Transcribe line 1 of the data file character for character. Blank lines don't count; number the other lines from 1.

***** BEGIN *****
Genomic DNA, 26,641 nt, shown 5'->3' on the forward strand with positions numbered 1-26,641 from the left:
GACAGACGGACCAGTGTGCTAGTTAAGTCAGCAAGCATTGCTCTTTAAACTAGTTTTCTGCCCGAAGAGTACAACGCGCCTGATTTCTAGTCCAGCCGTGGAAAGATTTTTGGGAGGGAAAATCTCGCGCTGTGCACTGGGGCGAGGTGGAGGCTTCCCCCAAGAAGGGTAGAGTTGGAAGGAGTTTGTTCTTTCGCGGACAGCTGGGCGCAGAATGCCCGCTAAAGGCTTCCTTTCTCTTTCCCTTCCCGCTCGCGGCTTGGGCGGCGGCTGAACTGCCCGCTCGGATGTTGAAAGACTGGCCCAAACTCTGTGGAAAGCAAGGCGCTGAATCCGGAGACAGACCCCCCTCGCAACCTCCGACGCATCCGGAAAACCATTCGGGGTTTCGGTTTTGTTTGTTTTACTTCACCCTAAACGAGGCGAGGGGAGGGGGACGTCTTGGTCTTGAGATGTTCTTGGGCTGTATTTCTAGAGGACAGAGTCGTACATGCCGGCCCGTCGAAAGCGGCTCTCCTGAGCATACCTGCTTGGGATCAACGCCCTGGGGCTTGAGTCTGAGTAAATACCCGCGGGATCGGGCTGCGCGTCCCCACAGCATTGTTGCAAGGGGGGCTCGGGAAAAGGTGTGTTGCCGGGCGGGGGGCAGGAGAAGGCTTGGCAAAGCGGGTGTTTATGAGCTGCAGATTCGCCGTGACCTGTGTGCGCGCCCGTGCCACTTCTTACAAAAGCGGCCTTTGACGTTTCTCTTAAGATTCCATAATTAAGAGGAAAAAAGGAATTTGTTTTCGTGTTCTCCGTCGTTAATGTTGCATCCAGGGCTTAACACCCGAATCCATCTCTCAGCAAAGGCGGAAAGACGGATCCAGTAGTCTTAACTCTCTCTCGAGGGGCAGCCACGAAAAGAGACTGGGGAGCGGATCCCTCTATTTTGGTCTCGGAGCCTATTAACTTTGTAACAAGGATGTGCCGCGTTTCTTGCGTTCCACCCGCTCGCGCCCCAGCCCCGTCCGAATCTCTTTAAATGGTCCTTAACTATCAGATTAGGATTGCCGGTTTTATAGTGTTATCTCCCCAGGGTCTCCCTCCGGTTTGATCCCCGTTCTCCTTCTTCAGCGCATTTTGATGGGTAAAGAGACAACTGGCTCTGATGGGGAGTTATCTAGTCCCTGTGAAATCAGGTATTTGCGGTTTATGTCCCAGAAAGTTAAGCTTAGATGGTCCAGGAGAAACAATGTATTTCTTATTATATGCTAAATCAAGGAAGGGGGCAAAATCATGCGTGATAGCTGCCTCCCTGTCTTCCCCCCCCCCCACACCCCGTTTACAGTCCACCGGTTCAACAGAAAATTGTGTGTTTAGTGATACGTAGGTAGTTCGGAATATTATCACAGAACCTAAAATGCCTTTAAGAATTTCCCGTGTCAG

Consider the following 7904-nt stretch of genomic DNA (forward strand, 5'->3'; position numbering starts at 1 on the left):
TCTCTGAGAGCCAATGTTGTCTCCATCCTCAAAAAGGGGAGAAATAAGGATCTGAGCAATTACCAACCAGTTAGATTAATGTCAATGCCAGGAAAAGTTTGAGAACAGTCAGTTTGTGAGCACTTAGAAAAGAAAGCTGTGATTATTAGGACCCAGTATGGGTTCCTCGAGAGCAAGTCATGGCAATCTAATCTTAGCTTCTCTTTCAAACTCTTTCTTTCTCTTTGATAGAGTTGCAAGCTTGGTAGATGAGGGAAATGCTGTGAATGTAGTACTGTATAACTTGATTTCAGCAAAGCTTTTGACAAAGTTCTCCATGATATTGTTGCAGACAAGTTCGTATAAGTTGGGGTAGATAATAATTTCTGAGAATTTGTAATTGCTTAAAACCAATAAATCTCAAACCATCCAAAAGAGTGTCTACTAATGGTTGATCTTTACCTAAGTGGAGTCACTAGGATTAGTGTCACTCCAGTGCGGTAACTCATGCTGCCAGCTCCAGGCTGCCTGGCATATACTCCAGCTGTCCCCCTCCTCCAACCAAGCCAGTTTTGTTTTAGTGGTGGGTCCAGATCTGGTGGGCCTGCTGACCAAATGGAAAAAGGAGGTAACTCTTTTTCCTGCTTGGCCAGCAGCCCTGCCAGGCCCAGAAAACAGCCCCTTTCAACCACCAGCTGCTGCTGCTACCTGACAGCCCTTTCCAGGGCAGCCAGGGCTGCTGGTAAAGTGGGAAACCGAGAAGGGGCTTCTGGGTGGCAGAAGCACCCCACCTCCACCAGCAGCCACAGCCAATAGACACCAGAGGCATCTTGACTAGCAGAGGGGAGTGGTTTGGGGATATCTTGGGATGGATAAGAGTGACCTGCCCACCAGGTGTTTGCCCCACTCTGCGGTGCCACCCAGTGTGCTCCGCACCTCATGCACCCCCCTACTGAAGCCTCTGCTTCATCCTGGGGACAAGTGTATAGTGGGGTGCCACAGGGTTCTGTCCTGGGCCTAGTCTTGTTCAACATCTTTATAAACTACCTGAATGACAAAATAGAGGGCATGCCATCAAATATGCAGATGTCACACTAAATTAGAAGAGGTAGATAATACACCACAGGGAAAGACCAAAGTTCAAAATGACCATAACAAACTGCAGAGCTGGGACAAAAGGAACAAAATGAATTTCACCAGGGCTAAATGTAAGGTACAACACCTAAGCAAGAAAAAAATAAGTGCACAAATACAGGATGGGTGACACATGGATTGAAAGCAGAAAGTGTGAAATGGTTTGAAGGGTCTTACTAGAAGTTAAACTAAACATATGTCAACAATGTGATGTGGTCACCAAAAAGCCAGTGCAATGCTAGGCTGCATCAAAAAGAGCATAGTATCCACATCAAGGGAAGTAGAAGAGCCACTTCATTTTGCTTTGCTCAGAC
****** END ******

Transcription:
Genomic DNA, 26,641 nt, shown 5'->3' on the forward strand with positions numbered 1-26,641 from the left: